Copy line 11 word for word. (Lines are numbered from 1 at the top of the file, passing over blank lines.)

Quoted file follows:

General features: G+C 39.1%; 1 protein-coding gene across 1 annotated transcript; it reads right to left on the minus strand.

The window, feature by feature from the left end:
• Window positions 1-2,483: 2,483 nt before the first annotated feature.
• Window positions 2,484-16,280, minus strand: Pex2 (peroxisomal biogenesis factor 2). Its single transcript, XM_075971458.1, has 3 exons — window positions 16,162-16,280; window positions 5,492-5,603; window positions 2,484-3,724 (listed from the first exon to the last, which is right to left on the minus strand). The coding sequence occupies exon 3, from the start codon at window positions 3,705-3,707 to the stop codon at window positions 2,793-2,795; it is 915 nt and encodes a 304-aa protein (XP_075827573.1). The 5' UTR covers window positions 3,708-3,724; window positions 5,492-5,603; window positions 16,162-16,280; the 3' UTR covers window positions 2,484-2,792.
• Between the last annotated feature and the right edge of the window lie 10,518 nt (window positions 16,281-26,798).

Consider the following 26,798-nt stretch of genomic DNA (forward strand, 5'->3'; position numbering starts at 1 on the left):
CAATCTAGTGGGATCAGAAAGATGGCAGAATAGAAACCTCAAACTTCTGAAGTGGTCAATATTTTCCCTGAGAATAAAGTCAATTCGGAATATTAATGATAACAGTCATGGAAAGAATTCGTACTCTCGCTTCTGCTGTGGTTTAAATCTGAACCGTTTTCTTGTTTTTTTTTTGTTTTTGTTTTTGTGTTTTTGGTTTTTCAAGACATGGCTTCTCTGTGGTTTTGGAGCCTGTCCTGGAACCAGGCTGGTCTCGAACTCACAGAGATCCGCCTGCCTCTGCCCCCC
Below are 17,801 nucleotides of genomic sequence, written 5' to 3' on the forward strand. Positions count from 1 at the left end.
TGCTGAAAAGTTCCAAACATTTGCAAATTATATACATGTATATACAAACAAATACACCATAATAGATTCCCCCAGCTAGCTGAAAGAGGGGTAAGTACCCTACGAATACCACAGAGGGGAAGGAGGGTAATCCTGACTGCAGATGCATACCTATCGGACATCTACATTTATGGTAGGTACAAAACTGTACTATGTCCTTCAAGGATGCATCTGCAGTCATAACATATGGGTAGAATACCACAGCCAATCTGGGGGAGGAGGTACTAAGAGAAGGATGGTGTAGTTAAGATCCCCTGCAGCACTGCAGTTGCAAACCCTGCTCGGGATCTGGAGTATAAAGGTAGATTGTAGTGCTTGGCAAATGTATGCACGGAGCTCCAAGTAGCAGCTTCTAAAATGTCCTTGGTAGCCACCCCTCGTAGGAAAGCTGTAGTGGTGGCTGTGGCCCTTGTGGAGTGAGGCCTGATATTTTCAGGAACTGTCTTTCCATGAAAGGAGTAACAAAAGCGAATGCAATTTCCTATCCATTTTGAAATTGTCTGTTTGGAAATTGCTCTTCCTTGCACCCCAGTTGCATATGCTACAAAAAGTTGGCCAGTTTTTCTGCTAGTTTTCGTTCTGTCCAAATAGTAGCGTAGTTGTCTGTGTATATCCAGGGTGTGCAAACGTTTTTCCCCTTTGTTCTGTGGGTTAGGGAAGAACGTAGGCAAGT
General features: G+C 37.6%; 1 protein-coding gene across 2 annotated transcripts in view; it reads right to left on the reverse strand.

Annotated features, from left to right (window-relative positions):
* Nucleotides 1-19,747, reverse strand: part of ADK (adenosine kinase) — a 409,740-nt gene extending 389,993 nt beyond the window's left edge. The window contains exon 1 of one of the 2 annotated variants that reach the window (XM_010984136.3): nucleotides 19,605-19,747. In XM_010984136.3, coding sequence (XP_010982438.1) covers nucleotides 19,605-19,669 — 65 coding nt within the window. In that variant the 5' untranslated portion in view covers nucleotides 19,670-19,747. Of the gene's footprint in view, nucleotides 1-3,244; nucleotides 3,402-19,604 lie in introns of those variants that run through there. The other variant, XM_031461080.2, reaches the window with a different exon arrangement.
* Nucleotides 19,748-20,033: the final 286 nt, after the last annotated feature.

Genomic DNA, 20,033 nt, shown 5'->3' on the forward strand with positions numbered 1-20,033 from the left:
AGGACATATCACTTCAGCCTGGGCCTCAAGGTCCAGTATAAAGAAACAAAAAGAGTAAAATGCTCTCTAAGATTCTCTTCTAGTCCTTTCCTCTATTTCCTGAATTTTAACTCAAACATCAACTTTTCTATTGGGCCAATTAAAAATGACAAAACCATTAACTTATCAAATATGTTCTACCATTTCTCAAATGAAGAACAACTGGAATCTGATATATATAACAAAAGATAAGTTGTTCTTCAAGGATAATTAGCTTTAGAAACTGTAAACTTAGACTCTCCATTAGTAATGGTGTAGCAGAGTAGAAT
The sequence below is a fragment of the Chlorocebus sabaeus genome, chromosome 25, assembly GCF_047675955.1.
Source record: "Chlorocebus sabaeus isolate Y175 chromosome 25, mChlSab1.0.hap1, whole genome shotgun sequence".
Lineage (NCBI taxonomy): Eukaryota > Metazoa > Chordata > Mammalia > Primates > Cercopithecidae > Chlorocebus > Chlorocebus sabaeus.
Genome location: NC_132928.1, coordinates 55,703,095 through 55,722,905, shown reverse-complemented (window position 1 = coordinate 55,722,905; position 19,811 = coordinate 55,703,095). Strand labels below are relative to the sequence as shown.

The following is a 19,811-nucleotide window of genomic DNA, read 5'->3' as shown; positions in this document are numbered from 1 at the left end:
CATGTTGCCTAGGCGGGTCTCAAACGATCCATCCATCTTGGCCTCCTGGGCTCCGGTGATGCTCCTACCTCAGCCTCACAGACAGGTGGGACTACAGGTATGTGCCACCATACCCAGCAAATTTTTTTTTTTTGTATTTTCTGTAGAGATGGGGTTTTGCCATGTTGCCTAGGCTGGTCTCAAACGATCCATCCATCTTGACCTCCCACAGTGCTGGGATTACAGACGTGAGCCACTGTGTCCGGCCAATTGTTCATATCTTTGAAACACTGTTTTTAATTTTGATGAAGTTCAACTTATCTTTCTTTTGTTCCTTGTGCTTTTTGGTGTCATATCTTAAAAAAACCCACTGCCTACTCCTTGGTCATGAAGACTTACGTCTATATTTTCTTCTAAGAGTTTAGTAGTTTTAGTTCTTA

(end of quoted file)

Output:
Annotated features, from left to right (window-relative positions):